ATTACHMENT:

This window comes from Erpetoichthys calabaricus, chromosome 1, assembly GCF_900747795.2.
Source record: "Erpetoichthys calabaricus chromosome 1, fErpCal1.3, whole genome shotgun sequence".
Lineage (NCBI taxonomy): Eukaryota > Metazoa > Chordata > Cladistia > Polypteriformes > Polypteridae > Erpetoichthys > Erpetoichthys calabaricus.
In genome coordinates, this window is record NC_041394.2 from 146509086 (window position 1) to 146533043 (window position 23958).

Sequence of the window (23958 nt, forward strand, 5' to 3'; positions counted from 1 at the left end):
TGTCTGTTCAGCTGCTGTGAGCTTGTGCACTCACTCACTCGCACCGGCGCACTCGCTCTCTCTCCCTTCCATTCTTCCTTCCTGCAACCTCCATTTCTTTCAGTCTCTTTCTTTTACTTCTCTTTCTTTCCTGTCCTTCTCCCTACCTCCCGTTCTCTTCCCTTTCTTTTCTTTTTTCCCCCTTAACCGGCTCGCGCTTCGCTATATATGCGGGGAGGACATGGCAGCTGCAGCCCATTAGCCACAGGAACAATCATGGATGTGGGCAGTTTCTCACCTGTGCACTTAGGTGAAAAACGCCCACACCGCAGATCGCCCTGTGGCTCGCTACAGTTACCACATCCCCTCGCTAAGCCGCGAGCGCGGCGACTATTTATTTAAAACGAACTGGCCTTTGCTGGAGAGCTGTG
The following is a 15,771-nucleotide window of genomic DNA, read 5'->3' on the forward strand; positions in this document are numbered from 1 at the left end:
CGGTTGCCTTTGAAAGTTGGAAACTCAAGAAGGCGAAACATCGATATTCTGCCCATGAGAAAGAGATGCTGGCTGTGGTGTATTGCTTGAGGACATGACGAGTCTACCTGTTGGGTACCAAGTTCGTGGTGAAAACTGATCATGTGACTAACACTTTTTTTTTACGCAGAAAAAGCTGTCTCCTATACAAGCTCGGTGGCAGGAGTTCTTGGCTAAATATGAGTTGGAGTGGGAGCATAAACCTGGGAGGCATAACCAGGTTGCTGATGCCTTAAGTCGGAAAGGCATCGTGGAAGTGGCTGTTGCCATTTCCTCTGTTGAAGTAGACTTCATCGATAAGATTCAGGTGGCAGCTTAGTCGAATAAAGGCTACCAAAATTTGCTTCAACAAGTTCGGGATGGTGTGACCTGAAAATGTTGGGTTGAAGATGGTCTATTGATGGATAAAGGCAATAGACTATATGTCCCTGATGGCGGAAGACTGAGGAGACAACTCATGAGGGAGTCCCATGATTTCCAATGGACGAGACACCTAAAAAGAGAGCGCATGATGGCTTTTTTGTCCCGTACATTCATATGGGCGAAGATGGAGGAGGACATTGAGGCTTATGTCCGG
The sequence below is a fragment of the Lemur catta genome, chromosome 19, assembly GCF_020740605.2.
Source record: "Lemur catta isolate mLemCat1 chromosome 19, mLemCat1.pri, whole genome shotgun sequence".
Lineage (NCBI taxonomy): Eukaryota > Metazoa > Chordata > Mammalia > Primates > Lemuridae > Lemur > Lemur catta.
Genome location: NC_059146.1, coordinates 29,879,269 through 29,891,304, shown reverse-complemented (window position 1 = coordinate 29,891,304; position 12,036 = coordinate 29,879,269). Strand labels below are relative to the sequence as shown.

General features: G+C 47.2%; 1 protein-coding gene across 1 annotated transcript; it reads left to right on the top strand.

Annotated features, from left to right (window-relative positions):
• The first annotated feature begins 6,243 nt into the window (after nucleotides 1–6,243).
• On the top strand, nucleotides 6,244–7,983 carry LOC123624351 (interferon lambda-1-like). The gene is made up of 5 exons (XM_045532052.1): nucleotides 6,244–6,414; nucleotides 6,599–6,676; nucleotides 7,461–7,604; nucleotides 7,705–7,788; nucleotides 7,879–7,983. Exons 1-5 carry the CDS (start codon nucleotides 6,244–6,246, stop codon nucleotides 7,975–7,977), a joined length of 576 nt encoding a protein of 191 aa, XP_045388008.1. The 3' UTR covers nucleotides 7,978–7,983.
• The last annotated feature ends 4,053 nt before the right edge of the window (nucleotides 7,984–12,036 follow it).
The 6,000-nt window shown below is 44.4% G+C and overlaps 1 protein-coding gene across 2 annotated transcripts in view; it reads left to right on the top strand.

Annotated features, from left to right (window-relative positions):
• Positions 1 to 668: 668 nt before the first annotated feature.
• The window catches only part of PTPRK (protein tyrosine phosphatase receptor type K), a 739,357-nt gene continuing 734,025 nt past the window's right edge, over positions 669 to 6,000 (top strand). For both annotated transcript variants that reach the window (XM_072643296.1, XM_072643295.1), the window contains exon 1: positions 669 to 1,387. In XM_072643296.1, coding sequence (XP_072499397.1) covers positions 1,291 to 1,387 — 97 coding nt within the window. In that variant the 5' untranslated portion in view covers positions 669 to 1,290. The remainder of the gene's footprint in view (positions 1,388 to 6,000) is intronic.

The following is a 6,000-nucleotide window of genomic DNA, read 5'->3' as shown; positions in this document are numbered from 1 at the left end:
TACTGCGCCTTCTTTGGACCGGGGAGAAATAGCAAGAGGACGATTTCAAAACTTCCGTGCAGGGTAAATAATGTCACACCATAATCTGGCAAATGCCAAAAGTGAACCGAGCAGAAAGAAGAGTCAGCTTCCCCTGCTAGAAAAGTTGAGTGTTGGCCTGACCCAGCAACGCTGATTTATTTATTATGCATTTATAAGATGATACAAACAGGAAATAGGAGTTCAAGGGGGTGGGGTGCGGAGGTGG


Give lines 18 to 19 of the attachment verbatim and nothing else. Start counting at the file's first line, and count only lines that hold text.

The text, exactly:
The 6,000-nt window shown below is 44.4% G+C and overlaps 1 protein-coding gene across 2 annotated transcripts in view; it reads left to right on the top strand.

Annotated features, from left to right (window-relative positions):